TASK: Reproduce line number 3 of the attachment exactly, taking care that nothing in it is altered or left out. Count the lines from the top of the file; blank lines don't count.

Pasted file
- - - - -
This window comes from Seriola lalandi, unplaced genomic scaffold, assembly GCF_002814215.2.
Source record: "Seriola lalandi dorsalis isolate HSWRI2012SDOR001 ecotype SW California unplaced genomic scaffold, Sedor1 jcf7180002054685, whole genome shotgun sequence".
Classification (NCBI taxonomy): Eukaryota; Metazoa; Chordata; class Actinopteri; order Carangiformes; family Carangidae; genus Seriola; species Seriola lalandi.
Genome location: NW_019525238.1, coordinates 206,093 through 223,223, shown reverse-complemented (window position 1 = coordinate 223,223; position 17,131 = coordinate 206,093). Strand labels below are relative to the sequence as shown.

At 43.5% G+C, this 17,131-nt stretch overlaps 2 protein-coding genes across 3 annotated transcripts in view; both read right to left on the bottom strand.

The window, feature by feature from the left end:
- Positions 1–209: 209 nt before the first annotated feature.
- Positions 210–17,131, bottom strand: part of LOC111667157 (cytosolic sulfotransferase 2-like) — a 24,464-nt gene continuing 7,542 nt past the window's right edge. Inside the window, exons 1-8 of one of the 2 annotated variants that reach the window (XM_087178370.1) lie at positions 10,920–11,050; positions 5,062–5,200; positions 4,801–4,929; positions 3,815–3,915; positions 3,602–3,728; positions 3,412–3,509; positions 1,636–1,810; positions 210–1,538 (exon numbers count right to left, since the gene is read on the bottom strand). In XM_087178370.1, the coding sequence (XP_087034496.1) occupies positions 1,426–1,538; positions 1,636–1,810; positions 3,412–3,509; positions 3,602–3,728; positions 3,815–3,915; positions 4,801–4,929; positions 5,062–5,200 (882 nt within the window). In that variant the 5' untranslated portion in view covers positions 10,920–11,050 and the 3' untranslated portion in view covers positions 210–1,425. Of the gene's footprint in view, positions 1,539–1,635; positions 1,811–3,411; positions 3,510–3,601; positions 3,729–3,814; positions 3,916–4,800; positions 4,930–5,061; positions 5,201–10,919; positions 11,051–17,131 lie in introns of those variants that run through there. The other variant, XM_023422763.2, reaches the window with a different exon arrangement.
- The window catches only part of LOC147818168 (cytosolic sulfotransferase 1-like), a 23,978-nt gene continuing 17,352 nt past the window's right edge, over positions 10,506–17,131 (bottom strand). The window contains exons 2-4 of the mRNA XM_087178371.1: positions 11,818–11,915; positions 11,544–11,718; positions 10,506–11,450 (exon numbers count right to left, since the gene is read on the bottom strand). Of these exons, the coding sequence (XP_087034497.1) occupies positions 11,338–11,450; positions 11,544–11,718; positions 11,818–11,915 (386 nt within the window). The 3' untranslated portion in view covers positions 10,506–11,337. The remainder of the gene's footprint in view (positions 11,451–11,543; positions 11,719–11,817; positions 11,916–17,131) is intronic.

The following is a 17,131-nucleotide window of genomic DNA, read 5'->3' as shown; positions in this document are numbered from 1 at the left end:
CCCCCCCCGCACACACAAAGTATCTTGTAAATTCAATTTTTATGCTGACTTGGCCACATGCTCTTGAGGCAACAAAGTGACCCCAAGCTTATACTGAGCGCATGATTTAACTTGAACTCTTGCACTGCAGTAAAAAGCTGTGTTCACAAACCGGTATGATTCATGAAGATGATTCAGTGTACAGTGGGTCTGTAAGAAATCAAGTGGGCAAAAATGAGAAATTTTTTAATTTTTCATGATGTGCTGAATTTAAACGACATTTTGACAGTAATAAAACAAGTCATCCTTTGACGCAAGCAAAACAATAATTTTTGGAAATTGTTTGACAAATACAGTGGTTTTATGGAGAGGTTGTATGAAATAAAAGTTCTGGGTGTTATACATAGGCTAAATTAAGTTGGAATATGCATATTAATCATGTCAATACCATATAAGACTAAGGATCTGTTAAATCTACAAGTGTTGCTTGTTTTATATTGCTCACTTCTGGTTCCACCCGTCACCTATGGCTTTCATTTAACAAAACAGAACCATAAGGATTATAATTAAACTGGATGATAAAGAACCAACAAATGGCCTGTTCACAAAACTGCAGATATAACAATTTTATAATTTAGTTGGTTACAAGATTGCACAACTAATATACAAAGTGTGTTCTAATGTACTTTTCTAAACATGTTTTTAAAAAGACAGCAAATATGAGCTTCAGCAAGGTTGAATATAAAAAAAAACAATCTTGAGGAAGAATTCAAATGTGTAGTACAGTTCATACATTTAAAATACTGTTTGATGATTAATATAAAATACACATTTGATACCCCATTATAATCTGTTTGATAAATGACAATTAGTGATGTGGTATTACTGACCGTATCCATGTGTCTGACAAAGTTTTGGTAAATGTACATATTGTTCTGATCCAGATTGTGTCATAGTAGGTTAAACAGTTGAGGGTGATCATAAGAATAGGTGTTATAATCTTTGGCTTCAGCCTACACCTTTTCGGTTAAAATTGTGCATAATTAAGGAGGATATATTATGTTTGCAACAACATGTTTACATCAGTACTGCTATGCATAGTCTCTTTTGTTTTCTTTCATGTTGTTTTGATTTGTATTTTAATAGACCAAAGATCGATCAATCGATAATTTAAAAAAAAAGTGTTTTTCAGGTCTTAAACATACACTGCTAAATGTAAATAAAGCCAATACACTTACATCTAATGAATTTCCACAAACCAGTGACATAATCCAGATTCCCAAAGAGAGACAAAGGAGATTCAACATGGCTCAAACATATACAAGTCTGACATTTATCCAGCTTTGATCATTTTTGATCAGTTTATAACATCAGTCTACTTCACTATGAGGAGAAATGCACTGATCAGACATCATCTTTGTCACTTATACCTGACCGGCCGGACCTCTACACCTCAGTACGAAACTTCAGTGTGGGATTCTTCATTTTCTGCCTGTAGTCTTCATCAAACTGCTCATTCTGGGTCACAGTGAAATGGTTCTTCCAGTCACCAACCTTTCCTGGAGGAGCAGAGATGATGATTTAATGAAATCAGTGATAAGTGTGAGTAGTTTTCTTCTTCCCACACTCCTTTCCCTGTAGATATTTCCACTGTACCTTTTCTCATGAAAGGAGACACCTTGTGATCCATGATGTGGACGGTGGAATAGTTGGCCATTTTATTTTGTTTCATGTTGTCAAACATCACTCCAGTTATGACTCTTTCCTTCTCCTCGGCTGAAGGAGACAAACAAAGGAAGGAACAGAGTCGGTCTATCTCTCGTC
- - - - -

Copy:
Classification (NCBI taxonomy): Eukaryota; Metazoa; Chordata; class Actinopteri; order Carangiformes; family Carangidae; genus Seriola; species Seriola lalandi.